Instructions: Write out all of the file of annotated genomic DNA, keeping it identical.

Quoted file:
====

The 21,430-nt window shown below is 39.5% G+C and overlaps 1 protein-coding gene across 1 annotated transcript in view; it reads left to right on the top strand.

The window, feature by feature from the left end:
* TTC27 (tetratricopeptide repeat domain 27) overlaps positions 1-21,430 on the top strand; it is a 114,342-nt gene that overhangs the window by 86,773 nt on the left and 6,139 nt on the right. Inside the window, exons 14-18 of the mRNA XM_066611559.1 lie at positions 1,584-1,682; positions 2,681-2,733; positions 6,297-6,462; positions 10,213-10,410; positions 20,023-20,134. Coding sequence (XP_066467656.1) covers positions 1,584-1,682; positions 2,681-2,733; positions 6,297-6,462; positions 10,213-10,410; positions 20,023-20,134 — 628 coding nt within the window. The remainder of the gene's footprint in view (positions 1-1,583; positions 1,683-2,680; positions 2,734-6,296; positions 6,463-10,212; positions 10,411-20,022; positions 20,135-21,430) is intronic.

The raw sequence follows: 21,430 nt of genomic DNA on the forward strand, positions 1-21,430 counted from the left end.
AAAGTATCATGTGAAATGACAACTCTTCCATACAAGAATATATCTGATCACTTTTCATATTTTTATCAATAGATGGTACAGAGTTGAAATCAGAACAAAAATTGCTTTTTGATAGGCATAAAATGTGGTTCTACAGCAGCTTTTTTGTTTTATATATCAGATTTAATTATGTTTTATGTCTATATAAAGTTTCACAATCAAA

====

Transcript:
The 21,430-nt window shown below is 39.5% G+C and overlaps 1 protein-coding gene across 1 annotated transcript in view; it reads left to right on the top strand.

The window, feature by feature from the left end:
* TTC27 (tetratricopeptide repeat domain 27) overlaps positions 1-21,430 on the top strand; it is a 114,342-nt gene that overhangs the window by 86,773 nt on the left and 6,139 nt on the right. Inside the window, exons 14-18 of the mRNA XM_066611559.1 lie at positions 1,584-1,682; positions 2,681-2,733; positions 6,297-6,462; positions 10,213-10,410; positions 20,023-20,134. Coding sequence (XP_066467656.1) covers positions 1,584-1,682; positions 2,681-2,733; positions 6,297-6,462; positions 10,213-10,410; positions 20,023-20,134 — 628 coding nt within the window. The remainder of the gene's footprint in view (positions 1-1,583; positions 1,683-2,680; positions 2,734-6,296; positions 6,463-10,212; positions 10,411-20,022; positions 20,135-21,430) is intronic.

The raw sequence follows: 21,430 nt of genomic DNA on the forward strand, positions 1-21,430 counted from the left end.
AAAGTATCATGTGAAATGACAACTCTTCCATACAAGAATATATCTGATCACTTTTCATATTTTTATCAATAGATGGTACAGAGTTGAAATCAGAACAAAAATTGCTTTTTGATAGGCATAAAATGTGGTTCTACAGCAGCTTTTTTGTTTTATATATCAGATTTAATTATGTTTTATGTCTATATAAAGTTTCACAATCAAA